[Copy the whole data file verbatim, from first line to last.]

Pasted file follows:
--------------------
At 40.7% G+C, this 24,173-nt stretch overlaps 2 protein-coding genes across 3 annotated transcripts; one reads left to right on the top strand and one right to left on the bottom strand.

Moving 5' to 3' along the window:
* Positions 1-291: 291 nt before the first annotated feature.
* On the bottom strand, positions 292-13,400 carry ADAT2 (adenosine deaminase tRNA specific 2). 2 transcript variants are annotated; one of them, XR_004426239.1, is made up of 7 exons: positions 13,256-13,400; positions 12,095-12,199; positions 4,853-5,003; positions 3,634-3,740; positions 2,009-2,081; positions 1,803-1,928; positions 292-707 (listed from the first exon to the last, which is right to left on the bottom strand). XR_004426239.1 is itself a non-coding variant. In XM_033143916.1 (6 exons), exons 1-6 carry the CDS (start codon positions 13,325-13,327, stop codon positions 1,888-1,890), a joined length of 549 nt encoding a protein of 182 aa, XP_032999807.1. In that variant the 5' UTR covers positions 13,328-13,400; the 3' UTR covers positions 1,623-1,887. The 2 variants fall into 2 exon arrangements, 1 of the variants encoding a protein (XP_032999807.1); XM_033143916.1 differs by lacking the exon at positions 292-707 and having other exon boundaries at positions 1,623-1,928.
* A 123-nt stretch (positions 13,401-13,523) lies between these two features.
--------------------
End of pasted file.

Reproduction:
At 40.7% G+C, this 24,173-nt stretch overlaps 2 protein-coding genes across 3 annotated transcripts; one reads left to right on the top strand and one right to left on the bottom strand.

Moving 5' to 3' along the window:
* Positions 1-291: 291 nt before the first annotated feature.
* On the bottom strand, positions 292-13,400 carry ADAT2 (adenosine deaminase tRNA specific 2). 2 transcript variants are annotated; one of them, XR_004426239.1, is made up of 7 exons: positions 13,256-13,400; positions 12,095-12,199; positions 4,853-5,003; positions 3,634-3,740; positions 2,009-2,081; positions 1,803-1,928; positions 292-707 (listed from the first exon to the last, which is right to left on the bottom strand). XR_004426239.1 is itself a non-coding variant. In XM_033143916.1 (6 exons), exons 1-6 carry the CDS (start codon positions 13,325-13,327, stop codon positions 1,888-1,890), a joined length of 549 nt encoding a protein of 182 aa, XP_032999807.1. In that variant the 5' UTR covers positions 13,328-13,400; the 3' UTR covers positions 1,623-1,887. The 2 variants fall into 2 exon arrangements, 1 of the variants encoding a protein (XP_032999807.1); XM_033143916.1 differs by lacking the exon at positions 292-707 and having other exon boundaries at positions 1,623-1,928.
* A 123-nt stretch (positions 13,401-13,523) lies between these two features.